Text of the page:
Brent has the second highest tuberculosis infection rate in the capital, figures have revealed.
A staggering 1,248 people have been diagnosed with the contagious lung disease in the past five years.
And in 2006 the borough saw a higher rate than eastern European country Azerbaijan.
The statistics cast a worrying light on the standard of living in the borough, with experts linking TB to areas where high levels of poverty, malnutrition, poor general health and social disruption are present.
Professor Geoffrey Pasvol, an expert in infection and tropical medicine at Northwick Park, said: "Tuberculosis is most commonly brought into the country from overseas and it is high in Brent for a number of reasons.
"The borough has a large ethnic and immigrant population and lot of people are infected before they come to the UK.
"There are also a high number of residents who frequently travel to and from countries such as south Asia and Africa, where TB is a problem."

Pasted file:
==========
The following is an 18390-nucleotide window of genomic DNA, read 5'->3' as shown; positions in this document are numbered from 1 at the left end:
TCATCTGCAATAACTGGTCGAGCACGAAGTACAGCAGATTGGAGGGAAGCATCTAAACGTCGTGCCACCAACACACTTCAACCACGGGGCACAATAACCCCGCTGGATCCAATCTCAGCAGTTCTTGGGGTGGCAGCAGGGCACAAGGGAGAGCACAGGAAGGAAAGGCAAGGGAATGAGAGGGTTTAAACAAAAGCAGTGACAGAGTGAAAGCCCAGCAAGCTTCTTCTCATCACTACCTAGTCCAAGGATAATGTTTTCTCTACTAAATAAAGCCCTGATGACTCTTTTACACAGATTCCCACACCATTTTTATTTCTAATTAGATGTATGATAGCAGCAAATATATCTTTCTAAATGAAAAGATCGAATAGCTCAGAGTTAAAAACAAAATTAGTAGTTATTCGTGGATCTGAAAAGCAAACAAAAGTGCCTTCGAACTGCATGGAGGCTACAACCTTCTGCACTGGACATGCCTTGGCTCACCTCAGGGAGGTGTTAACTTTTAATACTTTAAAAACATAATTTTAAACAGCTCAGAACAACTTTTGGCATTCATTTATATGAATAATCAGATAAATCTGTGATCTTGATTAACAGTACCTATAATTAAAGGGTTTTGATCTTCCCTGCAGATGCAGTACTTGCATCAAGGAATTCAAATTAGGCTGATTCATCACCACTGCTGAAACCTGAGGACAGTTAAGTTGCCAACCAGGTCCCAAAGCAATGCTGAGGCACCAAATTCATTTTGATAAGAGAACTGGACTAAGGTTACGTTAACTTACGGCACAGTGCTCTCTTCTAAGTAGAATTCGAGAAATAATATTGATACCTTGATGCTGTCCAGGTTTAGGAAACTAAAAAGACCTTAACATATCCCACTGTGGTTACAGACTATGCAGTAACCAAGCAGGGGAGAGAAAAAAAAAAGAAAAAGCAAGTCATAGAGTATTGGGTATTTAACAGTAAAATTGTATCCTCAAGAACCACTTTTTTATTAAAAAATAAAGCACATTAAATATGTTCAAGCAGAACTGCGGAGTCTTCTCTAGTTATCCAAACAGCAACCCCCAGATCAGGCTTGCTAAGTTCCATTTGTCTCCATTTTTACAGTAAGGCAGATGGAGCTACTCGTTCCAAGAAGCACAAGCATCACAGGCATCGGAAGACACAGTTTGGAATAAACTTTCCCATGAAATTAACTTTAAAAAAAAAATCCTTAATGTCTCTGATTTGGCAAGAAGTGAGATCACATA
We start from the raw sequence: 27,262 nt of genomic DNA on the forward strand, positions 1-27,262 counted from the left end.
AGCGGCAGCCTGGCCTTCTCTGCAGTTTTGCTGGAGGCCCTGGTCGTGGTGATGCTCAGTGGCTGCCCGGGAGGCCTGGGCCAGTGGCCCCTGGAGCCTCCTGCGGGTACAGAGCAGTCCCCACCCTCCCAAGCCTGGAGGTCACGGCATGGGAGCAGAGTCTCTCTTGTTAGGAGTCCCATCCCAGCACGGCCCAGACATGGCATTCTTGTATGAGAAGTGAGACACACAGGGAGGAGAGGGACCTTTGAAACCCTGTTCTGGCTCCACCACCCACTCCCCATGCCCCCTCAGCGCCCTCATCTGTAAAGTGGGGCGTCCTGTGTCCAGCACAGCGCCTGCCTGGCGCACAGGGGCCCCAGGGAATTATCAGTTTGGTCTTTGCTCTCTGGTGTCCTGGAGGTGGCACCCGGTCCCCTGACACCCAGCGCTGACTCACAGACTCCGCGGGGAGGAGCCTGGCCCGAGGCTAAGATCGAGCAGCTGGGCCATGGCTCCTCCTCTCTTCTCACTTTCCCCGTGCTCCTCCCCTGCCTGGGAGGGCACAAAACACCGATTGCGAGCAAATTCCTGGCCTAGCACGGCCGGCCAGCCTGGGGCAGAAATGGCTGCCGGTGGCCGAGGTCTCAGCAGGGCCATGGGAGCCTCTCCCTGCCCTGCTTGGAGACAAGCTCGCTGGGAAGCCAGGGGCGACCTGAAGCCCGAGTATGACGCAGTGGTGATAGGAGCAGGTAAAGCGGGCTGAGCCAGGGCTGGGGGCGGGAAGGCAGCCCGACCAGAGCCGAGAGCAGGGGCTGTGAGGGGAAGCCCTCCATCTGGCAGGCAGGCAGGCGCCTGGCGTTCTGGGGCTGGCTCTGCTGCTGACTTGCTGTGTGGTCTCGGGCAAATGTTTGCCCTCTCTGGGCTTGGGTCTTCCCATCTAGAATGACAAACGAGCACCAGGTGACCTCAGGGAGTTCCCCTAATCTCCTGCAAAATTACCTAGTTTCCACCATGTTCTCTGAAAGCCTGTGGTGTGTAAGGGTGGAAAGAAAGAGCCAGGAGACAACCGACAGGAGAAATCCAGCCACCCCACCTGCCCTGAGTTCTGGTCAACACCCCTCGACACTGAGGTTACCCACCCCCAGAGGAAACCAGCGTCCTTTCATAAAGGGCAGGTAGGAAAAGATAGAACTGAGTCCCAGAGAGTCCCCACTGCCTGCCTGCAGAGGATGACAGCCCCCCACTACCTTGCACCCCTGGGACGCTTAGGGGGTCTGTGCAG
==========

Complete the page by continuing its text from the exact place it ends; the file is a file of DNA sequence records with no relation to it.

Common symptoms of the deadly disease include chest pain, a prolonged cough for more than three weeks, night sweats, weight loss and coughing up blood.
It is spread through the coughing of infectious droplets, but can be cured with a course of medicine.
TB is on the increase in the UK, with 8,500 cases being diagnosed last year and every day at least one person dies from the virus.
In 2007, Newham had the worst infection rate in London with 278 cases, followed by Brent, with 276.
Jim Connelly, interim director of public health at Brent teaching Primary Care Trust, said: "We are aware of the high rates of TB in the borough and are reviewing the services we have.
"All children born in Brent receive an effective BCG immunisation, but we need to tackle the stigma attached to this disease and encourage those who display the symptoms to consult their GP. "
Worried residents can visit The TB service, based at Willesden Centre for Health and Care, if they think they have contracted the disease and will be X-rayed the same day.
Tina Harrison, spokeswoman for charity TB alert, said: "The main thing to remember is that TB is a curable disease. It is also much more difficult to catch than most people believe.
"Several hours of close prolonged exposure is usually needed to be at risk and then most people's immune systems will fight off the infection."